- I had a rough day today

I had a rough day today




Alcoholics and Addicts sharing their personal recovery story with us to help others who want to recover.

I had a rough day today

Postby angel143 » Sun Jun 14, 2009 7:19 pm

I went to work today. That was good. I enjoy my job and the extra hours are always nice. The patients mom decided she didnt need me so she sent me home WAY early. Cool I thought. I can go home, have the house to myself for a few hours. Then on the way home I got an urge. It was a strong urge. I tried to figure out what triggered it. There hadn't been anything bad happen. Then I realized...it was habit. Normally if I had a few hours to kill I would just treat myself to a drink, or 2, or 3 or..... I had this horrible evil voice in the back of my head saying 'come on why not, just one, you can have just one, what will it hurt, no one will know and if you stop then you know you can control it' I ended up driving straight home! I had the power to decide to go home. I knew that would be a safe choice since my house was dry. Then it got compounded by the frustration that it took several attempts to get onto the site. Laughing I find myself sitting here, typing, drinking some soda, my leg just bouncing up and down. Watching the clock tick.

I kinda feel better writing it out....talking about it. I think im going to go to the gym.Workout some of these feelings...clear my head.

Thank you so much for reading and listening.

Love you all
Heather
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Postby Susan68 » Sun Jun 14, 2009 8:01 pm

Not that I'm an expert on this or anything, but the few times when alcohol came into my mind (although it has not yet been an almost uncontrollable urge type of thing) I immediately started thinking about how good I have felt the last X days, addressing this issue that has plagued my life a bit in recent times, and also the last time I drank, treated my 69 year old mother very badly, in public, and then was as sick as a dog the next day, all day, both physically and emotionally. I then think about how much better I feel physically (I've dropped 35 lbs since April -- I had actually cut my drinking down to once a week during April while I was on the diet, but that last one was a nasty one), and I feel bright, like there's hope and a future for me that can be normal. The momentary pleasure of a drink (physical or emotional) is just not going to a life make.

Congratulations on by-passing the urge. It's funny, last night I was driving past a swath of road that has within 200 feet on two sides of the road a Ruby Tuesday, a Houlihan's and a steakhouse, all three of which serve alcohol, and for a split second I had that "shall I stop off for a drink" thought -- not a big urge, but it was a thought that I had to think through.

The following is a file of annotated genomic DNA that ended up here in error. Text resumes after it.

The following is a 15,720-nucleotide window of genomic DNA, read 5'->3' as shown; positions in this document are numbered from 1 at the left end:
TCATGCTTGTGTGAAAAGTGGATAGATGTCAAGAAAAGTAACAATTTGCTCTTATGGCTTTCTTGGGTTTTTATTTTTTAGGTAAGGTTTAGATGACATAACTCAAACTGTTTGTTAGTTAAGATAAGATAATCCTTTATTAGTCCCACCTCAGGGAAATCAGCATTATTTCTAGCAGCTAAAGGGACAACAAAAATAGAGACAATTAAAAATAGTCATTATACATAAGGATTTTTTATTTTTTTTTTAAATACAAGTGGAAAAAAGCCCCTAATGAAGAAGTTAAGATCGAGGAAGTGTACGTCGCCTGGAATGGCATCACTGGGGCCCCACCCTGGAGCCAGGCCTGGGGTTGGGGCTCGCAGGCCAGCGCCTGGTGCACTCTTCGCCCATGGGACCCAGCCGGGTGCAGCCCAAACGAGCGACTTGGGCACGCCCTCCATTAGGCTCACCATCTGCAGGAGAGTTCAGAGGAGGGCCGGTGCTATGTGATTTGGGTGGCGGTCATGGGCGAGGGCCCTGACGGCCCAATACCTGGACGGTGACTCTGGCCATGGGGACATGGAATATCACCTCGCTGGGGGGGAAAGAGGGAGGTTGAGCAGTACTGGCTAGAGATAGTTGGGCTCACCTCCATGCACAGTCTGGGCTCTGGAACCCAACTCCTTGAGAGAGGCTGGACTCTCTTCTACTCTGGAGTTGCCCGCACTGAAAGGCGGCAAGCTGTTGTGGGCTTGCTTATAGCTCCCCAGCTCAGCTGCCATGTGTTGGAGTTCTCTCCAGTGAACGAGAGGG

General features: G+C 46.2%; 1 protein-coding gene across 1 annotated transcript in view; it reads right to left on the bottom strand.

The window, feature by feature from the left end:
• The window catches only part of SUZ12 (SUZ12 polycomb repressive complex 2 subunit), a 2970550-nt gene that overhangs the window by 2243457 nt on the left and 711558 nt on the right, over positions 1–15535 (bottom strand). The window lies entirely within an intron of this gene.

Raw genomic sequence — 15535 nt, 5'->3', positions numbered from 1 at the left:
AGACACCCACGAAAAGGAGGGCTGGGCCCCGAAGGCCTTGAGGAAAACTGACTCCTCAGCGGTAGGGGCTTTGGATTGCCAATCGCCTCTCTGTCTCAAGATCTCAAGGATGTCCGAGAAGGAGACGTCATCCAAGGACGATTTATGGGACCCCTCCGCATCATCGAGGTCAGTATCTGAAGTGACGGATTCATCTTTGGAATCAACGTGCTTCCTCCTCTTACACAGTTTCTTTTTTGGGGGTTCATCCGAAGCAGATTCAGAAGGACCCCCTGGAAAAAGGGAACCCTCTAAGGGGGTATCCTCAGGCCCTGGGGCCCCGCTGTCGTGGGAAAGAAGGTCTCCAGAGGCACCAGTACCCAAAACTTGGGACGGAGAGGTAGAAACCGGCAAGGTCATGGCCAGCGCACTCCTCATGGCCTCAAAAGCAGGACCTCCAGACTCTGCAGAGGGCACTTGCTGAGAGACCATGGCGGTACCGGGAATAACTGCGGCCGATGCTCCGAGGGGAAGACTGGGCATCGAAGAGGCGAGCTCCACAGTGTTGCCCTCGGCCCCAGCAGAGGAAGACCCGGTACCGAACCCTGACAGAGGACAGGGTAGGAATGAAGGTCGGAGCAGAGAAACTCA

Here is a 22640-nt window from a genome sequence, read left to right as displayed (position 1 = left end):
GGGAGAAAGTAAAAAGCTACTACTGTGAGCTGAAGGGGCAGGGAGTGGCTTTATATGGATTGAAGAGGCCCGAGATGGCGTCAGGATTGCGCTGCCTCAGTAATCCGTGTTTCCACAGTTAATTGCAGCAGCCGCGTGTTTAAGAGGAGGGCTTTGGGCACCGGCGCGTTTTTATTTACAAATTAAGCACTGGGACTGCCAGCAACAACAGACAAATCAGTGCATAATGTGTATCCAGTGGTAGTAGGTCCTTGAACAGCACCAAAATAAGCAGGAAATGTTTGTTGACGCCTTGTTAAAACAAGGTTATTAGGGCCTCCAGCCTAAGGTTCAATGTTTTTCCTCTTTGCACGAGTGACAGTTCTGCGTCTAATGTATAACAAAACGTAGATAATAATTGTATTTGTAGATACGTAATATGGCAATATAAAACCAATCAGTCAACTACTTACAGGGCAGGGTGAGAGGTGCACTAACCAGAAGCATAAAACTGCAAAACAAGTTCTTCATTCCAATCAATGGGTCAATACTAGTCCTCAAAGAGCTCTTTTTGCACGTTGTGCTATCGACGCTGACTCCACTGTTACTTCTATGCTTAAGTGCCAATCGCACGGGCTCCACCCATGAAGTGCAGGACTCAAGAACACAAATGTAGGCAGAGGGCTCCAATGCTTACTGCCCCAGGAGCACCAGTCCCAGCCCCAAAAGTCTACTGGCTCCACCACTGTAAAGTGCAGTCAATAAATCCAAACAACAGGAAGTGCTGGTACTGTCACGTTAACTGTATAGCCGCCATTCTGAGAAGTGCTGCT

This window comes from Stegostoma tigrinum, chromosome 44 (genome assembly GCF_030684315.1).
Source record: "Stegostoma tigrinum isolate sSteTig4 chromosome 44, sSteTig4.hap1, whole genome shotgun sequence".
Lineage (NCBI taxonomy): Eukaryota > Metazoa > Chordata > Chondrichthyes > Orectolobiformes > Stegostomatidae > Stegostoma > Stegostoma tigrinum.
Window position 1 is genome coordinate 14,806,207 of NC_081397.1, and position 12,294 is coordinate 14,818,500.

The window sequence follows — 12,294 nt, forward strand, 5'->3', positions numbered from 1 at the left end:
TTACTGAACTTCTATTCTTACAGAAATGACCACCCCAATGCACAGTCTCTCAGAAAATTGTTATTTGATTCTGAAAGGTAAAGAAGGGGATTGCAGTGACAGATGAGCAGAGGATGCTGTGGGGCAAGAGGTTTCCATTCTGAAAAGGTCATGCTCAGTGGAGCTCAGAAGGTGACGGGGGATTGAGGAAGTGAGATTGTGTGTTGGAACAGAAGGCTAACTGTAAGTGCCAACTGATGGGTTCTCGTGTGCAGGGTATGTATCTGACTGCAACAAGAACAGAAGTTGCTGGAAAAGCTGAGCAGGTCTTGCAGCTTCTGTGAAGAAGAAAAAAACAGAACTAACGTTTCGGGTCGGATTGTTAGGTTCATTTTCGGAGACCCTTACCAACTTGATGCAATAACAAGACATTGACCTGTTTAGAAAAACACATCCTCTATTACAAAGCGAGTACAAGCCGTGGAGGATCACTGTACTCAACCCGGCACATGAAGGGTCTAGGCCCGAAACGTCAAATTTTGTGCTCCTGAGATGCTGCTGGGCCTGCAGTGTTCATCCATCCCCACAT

Enjoy the gym.
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Postby Dallas » Sun Jun 14, 2009 11:48 pm

Hello Heather,

I realize this may sound weird... but, reading what you experienced, is what I refer to as "my alcoholism talking to me."

Alcoholism, for those that have it, is much more than just a habit. That's why it's so difficult for them to remain sober. It's a condition where the mind and physical body are affected.

For me, there seems to be an invisible spring inside me. I can't see it. And, I can only feel it, when it get's sprung. When it get's sprung -- my natural reaction is to grab a drink -- because deep in my subconscious -- it learned that the only way I had taught it to relax the spring, was to take a couple of drinks.

That wouldn't be so bad -- if I could stop with just one or two. I may be able to stop at one or two -- for a couple of times. But, it's unpredictable. I could drink myself into an auto accident, jail, E.R., on to a train track... or, who knows where it would it.

It's an obsession of the mind -- coupled with an obsession of the body. Then, to top it off -- the alcoholic body responds differently to alcohol -- than a non-alcoholic body. That's why some refer to it as "an allergy." Referring to "an abnormal physical reaction" to alcohol.

There are numerous theories as to why an alcoholics body does not metabolize alcohol like a non-alcoholic body.

But, theories are only important to academia and scientist. As an alcoholic -- it's not important to me "why" it happens. It's only important for me to know that "my body is different than a non-alcoholic body" which means I have to do whatever is necessary to -- not have the next first drink.

We'll never be rid of the physical abnormal reaction. So, we work on our minds... and personality using the 12 Steps. And, many of us also try to treat our physical body with care, and to be sure it is getting good nutrition and exercise.

That's the danger zone that we deal with. Especially so, during our first few years sober. We don't know when the trigger will be triggered or the spring will get sprung. So, we have to learn to take actions to keep our fingers off the triggers!

It would be nice if I could step out and have coffee with you and listen and talk with each other! Until then... Find yourself a few good AA's that you feel comfortable with in your area -- so that you can go have coffee with them and feel comfortable enough to spill your guts and your secrets!

Best wishes and keep coming back! I appreciate you!

Dallas
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Postby ROBERT » Mon Jun 15, 2009 8:09 am

Thanks for sharing Heather....many times I've experienced the same thing... it is a nasty,scary place to be,and it has taken me many years to learn.. it's part of the deal!For years I had this opinion that if I was really sober those thoughts would NOT come,when they did I was caught w/my defenses looking the other way and I paid the ultimate price. Today I realize it's part of the package of my disease,so when the thougts come,(and they do) my ability to turn to my H.P. FOR HELP is there,instead of trying to fight it on my own which is what I did for a long time.I don't have the needed power to not use,my power of choice in this matter is non exsistent,it MUST come from a power greater than my self.A huge blow to my ego indeed...but once accepted,I know a new freedom,and a new happiness. THANK YOU for reminding me....LACK OF POWER..THATS OUR DILEMMA...... Love/Peace........ROBERT
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Postby angel143 » Mon Jun 15, 2009 8:54 am

Thank you all for sharing with me!